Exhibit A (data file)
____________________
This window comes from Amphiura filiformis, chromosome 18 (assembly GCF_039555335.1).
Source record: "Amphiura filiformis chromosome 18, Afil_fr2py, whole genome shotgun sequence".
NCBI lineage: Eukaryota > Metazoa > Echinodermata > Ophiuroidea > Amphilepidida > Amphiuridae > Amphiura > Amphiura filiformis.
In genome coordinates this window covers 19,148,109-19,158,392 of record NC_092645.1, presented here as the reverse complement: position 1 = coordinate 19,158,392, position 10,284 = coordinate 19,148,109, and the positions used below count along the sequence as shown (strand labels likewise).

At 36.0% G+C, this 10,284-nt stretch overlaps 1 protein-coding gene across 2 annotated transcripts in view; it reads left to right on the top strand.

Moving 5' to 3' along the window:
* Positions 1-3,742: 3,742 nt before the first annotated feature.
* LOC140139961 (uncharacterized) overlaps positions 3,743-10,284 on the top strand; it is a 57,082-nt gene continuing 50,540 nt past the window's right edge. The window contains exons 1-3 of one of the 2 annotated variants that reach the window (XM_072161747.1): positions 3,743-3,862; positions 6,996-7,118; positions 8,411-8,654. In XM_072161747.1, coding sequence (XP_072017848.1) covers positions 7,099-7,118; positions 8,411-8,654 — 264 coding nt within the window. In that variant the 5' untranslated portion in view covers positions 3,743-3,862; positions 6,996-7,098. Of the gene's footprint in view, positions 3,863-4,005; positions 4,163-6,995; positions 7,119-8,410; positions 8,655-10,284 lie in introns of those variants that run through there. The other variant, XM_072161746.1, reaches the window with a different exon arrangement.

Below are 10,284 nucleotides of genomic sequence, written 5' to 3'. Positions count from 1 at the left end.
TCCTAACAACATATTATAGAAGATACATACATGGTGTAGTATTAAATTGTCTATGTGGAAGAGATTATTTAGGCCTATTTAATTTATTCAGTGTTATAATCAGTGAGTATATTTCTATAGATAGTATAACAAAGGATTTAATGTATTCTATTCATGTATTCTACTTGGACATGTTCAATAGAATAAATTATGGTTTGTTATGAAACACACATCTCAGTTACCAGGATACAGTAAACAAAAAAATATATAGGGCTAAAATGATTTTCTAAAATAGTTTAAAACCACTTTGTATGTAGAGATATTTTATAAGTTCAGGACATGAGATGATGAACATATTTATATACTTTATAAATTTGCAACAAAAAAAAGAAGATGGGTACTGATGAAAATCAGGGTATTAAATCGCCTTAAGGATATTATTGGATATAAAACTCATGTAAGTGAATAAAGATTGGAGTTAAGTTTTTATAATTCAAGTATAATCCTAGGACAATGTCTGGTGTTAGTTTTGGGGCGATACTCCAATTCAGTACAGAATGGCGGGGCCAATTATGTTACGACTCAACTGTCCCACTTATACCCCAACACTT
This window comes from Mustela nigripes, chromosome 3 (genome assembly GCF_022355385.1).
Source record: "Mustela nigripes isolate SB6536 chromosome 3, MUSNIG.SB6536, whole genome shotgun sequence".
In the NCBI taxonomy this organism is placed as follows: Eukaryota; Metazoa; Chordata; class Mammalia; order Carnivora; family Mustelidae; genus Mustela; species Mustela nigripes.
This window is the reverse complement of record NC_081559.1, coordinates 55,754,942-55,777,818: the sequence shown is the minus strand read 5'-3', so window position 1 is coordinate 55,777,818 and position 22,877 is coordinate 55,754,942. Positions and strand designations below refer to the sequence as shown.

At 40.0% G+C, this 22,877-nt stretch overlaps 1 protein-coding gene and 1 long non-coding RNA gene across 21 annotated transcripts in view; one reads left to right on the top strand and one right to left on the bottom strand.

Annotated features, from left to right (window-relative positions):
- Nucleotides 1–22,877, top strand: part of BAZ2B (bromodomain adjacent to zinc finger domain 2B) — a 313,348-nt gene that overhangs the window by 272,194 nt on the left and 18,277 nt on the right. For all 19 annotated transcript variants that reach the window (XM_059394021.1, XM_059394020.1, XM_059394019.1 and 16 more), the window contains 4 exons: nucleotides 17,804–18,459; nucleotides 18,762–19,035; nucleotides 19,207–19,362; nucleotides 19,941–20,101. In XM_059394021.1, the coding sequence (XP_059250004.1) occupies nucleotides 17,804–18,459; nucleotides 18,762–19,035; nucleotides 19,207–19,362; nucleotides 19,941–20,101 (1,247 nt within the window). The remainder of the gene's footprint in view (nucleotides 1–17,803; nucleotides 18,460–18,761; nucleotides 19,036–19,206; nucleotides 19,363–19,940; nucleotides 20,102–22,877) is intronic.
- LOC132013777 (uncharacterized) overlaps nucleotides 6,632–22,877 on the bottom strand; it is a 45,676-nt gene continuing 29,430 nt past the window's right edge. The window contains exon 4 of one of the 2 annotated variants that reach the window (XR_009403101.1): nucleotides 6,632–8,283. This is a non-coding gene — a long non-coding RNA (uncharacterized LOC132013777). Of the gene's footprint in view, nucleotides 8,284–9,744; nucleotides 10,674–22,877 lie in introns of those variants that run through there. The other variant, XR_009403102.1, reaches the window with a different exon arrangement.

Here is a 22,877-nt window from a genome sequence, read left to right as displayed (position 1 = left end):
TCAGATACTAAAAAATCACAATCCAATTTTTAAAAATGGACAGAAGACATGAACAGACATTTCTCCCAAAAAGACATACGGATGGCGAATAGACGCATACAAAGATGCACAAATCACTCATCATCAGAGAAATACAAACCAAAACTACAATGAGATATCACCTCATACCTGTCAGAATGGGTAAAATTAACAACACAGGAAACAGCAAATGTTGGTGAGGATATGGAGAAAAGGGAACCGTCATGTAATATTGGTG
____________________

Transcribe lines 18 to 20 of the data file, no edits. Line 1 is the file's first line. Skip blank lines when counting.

- LOC132013777 (uncharacterized) overlaps nucleotides 6,632–22,877 on the bottom strand; it is a 45,676-nt gene continuing 29,430 nt past the window's right edge. The window contains exon 4 of one of the 2 annotated variants that reach the window (XR_009403101.1): nucleotides 6,632–8,283. This is a non-coding gene — a long non-coding RNA (uncharacterized LOC132013777). Of the gene's footprint in view, nucleotides 8,284–9,744; nucleotides 10,674–22,877 lie in introns of those variants that run through there. The other variant, XR_009403102.1, reaches the window with a different exon arrangement.

Here is a 22,877-nt window from a genome sequence, read left to right as displayed (position 1 = left end):
TCAGATACTAAAAAATCACAATCCAATTTTTAAAAATGGACAGAAGACATGAACAGACATTTCTCCCAAAAAGACATACGGATGGCGAATAGACGCATACAAAGATGCACAAATCACTCATCATCAGAGAAATACAAACCAAAACTACAATGAGATATCACCTCATACCTGTCAGAATGGGTAAAATTAACAACACAGGAAACAGCAAATGTTGGTGAGGATATGGAGAAAAGGGAACCGTCATGTAATATTGGTG